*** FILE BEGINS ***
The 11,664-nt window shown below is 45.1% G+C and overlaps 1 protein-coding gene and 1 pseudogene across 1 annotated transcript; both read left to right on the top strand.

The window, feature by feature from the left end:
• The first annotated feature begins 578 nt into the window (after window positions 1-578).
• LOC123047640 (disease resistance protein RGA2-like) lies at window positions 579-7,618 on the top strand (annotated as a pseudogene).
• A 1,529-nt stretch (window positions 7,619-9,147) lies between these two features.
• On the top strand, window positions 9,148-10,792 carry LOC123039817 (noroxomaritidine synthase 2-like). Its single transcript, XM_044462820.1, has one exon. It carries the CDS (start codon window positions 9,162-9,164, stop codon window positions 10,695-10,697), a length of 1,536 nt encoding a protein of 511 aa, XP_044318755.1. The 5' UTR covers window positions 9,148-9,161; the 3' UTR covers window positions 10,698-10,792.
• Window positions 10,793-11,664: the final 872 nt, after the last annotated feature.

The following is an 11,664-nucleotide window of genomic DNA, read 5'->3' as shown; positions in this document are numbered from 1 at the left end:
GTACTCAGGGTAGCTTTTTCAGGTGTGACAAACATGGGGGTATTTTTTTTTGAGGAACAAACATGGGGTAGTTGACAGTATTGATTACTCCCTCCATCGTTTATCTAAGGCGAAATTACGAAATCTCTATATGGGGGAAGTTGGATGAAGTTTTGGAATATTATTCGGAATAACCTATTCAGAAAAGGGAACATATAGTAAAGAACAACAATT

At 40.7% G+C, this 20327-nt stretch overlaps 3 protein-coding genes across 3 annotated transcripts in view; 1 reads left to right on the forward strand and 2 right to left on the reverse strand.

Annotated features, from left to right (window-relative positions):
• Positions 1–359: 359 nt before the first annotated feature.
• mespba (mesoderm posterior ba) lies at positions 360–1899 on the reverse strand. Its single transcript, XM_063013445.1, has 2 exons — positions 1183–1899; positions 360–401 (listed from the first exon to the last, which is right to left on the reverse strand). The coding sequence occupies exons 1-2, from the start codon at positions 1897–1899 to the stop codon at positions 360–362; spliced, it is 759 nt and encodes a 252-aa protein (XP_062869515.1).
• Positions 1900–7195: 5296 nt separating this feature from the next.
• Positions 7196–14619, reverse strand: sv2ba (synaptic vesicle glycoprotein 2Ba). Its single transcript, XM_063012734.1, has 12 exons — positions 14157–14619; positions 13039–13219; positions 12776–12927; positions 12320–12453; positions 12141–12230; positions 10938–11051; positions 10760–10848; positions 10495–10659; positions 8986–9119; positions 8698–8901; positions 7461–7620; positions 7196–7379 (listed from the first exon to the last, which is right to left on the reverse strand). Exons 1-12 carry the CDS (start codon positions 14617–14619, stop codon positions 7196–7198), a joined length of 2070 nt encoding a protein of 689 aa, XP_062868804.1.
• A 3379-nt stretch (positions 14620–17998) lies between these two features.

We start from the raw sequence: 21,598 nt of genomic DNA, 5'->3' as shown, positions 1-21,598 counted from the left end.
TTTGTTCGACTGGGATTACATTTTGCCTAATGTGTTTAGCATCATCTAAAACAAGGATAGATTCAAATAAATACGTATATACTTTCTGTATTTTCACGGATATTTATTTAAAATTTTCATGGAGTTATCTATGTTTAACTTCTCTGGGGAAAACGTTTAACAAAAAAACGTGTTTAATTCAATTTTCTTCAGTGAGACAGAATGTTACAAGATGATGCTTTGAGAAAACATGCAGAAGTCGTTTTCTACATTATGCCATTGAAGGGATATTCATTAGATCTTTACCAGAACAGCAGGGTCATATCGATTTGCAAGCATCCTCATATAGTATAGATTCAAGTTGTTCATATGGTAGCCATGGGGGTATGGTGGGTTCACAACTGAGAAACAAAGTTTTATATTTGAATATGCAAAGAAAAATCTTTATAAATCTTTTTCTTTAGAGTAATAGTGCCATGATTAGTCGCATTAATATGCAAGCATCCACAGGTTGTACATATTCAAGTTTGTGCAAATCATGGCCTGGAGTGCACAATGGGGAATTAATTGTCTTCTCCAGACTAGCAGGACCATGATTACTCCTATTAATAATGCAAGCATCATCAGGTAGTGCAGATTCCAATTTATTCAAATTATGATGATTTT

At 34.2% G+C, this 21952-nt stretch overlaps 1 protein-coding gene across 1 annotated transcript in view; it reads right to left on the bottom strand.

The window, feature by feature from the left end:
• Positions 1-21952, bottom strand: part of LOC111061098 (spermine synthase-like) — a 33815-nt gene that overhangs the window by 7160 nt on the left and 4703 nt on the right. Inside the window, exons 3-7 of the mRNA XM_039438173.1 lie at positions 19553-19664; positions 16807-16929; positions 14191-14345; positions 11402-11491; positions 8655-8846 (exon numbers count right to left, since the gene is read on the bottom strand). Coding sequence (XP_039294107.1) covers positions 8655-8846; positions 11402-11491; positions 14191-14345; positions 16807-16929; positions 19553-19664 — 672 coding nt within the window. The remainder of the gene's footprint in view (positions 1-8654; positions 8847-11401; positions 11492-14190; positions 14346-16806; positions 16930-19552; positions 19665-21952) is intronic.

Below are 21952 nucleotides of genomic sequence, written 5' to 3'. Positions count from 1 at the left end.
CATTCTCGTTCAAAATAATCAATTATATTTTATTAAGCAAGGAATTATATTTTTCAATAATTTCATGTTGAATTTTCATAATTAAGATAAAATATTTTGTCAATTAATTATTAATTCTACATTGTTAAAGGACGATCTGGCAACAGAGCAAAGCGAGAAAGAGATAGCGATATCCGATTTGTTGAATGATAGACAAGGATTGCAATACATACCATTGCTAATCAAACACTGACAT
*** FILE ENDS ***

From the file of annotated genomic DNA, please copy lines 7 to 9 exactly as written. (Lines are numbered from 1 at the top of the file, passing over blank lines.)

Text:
• Window positions 10,793-11,664: the final 872 nt, after the last annotated feature.

The following is an 11,664-nucleotide window of genomic DNA, read 5'->3' as shown; positions in this document are numbered from 1 at the left end:
GTACTCAGGGTAGCTTTTTCAGGTGTGACAAACATGGGGGTATTTTTTTTTGAGGAACAAACATGGGGTAGTTGACAGTATTGATTACTCCCTCCATCGTTTATCTAAGGCGAAATTACGAAATCTCTATATGGGGGAAGTTGGATGAAGTTTTGGAATATTATTCGGAATAACCTATTCAGAAAAGGGAACATATAGTAAAGAACAACAATT